There's some parting words from the owner on the homepage, and an explanation of the situation: http://dndtools.eu/

If that ever goes down too, the same parting words are preserved on the Internet Archive Wayback Machine.

Speaking of the Wayback Machine: I suggest we do not link to cached/archived versions of D&D Tools.

Legal or moral issues of whether we should link to cached versions entirely aside: those preserved copies of the site's copyright-violating content are going to go away eventually too, and they're broken links simply waiting to be such.

Internet Archive services requests to remove copyrighted works. See their Wayback Machine FAQ, specifically: What is the Wayback Machine's Copyright Policy?

Google Cache has done similar in the past.

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Note that the Wayback Machine is an archive rather than a cache, so the pages don't expire. But yes, a takedown request from WotC would remove them, so the fundamental point remains. –  SevenSidedDie Nov 25 at 21:20
    
@SevenSidedDie thanks for catching my usage of those terms :) –  doppelgreener Nov 26 at 5:10

I contend yes, addressing it would be worthwhile. Even though posting a link doesn't violate copyrights, the posting of a link does endorse a site. This endorsement flows through to copyright violation (even if not by the letter of the law, I'm no lawyer).

Begin rant.

Legally (again, I'm no lawyer but I do know a tiny bit about copyright) I believe it's not punishable to show people where to find copyrighted information. Ethically is another matter entirely. While the material is not hosted by us or by RPG.SE, it's still essentially the same as directing someone to the former MegaUpload for copies of the books they are requesting rules from, instead of to Amazon or Wikipedia.

While the presence of some dead links could be remedied by an hour or two of volunteer work editing (yay for search features) at any time, it's a matter of social responsibility. I paid cash to have my books. I supported the company who published my books. I paid for the right to reference them whenever I'd like. Sites like DnDTools.Eu sidestep this and ultimately detract from the RPG community as a whole. If you like what's in a book, support the friggin' author.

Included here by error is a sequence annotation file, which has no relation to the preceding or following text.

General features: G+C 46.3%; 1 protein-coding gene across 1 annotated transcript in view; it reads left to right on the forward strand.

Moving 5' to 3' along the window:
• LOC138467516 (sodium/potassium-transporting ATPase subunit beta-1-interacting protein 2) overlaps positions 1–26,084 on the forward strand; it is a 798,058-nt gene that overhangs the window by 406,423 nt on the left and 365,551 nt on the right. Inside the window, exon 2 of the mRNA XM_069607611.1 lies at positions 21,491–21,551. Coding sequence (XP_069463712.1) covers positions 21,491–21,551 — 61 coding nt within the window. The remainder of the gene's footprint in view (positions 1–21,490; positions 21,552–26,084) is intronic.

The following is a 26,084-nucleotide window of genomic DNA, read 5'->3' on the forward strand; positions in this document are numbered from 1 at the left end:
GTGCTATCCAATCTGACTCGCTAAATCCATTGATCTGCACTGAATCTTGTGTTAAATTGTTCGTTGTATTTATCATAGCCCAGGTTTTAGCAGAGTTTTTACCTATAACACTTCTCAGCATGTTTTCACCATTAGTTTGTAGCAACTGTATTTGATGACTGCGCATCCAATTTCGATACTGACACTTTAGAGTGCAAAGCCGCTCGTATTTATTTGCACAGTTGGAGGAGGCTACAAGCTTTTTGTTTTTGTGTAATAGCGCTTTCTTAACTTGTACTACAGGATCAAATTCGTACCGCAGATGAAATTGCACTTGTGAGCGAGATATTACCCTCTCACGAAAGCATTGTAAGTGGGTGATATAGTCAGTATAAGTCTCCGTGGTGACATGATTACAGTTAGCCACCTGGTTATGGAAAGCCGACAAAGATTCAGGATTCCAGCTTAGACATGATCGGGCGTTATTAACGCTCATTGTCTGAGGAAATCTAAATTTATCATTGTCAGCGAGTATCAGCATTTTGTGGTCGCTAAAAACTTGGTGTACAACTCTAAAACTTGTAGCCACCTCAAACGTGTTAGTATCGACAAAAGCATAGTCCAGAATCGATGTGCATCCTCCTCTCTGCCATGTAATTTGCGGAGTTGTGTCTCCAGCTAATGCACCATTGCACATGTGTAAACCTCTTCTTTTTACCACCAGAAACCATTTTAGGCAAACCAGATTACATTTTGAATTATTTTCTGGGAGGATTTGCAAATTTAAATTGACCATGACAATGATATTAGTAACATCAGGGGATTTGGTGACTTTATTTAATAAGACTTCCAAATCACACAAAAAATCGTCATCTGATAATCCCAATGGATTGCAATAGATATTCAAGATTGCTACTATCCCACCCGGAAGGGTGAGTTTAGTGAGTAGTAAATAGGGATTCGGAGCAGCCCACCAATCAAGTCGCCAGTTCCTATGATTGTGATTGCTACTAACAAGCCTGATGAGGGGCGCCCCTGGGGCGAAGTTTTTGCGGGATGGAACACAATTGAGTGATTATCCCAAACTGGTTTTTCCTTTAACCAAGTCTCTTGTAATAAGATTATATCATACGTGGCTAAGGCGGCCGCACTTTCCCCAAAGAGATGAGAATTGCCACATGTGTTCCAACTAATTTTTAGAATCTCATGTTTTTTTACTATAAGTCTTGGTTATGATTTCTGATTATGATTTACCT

/Rant.

I'm not sure precisely how this should be addressed, but it ought to be. The mods probably have a way for handling links to download illegal content? Things of this nature should fall in line with that. Even if we're not doing the copyright infringing ourselves, gaining unfair/free benefit from another entity doing so isn't right.

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+1 I couldn't agree more. By allowing links in content on this site you are implicitly validating other sites that might be violating copyright, and even if they are not then it is still a ethically very grey –  Phil Feb 5 '13 at 0:56
    
So, having a nice index to look things up instead of digging in a ton of books you've already paid for is ethically unacceptable? –  Jeor Mattan Feb 5 '13 at 6:16
    
@JeorMattan An index is highly unlikely to violate copyright. Quoting a creative work verbatim is likely a violation of copyright unless an exception such as fair use applies. In this case, it looks to my (uneducated about OGL vs non-OGL) eye like the site being linked to is quoting verbatim, not just providing an index into rule books. –  Simon Withers Feb 5 '13 at 6:29
    
@JeorMattan And if you are suggesting that RPG.SE is acting like an index, that is consistent with the observation of a few other posters here, that RPG.SE is probably not violating copyright. –  Simon Withers Feb 5 '13 at 6:31